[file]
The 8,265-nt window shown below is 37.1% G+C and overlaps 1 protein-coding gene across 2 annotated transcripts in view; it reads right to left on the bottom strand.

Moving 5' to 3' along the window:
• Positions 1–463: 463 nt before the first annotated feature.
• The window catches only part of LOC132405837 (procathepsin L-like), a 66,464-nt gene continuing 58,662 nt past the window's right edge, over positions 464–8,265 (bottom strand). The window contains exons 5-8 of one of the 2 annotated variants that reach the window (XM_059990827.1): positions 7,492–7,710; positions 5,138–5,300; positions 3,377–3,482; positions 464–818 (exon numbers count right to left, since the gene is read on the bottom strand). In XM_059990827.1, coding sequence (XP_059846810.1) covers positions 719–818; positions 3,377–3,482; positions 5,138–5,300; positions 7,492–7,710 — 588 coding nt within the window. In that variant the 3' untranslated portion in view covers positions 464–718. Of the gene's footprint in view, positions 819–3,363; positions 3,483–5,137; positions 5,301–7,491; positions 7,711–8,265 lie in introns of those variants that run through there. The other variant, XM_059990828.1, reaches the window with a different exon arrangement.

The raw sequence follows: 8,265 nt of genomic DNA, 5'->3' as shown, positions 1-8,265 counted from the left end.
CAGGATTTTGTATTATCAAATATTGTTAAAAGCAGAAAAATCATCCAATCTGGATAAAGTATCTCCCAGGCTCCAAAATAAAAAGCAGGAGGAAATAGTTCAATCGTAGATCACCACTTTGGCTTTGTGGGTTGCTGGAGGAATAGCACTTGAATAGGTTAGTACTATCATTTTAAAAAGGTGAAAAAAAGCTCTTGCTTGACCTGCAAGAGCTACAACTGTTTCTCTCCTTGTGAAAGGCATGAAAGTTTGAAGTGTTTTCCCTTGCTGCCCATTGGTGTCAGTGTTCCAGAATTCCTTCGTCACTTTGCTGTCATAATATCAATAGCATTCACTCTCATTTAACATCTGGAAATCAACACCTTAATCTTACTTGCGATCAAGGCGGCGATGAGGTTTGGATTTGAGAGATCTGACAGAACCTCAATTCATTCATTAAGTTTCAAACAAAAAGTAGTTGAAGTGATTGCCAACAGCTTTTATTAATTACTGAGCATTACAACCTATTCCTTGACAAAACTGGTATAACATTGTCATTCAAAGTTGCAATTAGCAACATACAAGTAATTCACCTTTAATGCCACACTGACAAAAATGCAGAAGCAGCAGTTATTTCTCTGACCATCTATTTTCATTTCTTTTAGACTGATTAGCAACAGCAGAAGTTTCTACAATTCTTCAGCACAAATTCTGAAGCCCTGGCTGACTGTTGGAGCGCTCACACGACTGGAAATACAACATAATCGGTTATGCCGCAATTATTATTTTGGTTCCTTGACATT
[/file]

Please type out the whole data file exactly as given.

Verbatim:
The 8,265-nt window shown below is 37.1% G+C and overlaps 1 protein-coding gene across 2 annotated transcripts in view; it reads right to left on the bottom strand.

Moving 5' to 3' along the window:
• Positions 1–463: 463 nt before the first annotated feature.
• The window catches only part of LOC132405837 (procathepsin L-like), a 66,464-nt gene continuing 58,662 nt past the window's right edge, over positions 464–8,265 (bottom strand). The window contains exons 5-8 of one of the 2 annotated variants that reach the window (XM_059990827.1): positions 7,492–7,710; positions 5,138–5,300; positions 3,377–3,482; positions 464–818 (exon numbers count right to left, since the gene is read on the bottom strand). In XM_059990827.1, coding sequence (XP_059846810.1) covers positions 719–818; positions 3,377–3,482; positions 5,138–5,300; positions 7,492–7,710 — 588 coding nt within the window. In that variant the 3' untranslated portion in view covers positions 464–718. Of the gene's footprint in view, positions 819–3,363; positions 3,483–5,137; positions 5,301–7,491; positions 7,711–8,265 lie in introns of those variants that run through there. The other variant, XM_059990828.1, reaches the window with a different exon arrangement.

The raw sequence follows: 8,265 nt of genomic DNA, 5'->3' as shown, positions 1-8,265 counted from the left end.
CAGGATTTTGTATTATCAAATATTGTTAAAAGCAGAAAAATCATCCAATCTGGATAAAGTATCTCCCAGGCTCCAAAATAAAAAGCAGGAGGAAATAGTTCAATCGTAGATCACCACTTTGGCTTTGTGGGTTGCTGGAGGAATAGCACTTGAATAGGTTAGTACTATCATTTTAAAAAGGTGAAAAAAAGCTCTTGCTTGACCTGCAAGAGCTACAACTGTTTCTCTCCTTGTGAAAGGCATGAAAGTTTGAAGTGTTTTCCCTTGCTGCCCATTGGTGTCAGTGTTCCAGAATTCCTTCGTCACTTTGCTGTCATAATATCAATAGCATTCACTCTCATTTAACATCTGGAAATCAACACCTTAATCTTACTTGCGATCAAGGCGGCGATGAGGTTTGGATTTGAGAGATCTGACAGAACCTCAATTCATTCATTAAGTTTCAAACAAAAAGTAGTTGAAGTGATTGCCAACAGCTTTTATTAATTACTGAGCATTACAACCTATTCCTTGACAAAACTGGTATAACATTGTCATTCAAAGTTGCAATTAGCAACATACAAGTAATTCACCTTTAATGCCACACTGACAAAAATGCAGAAGCAGCAGTTATTTCTCTGACCATCTATTTTCATTTCTTTTAGACTGATTAGCAACAGCAGAAGTTTCTACAATTCTTCAGCACAAATTCTGAAGCCCTGGCTGACTGTTGGAGCGCTCACACGACTGGAAATACAACATAATCGGTTATGCCGCAATTATTATTTTGGTTCCTTGACATT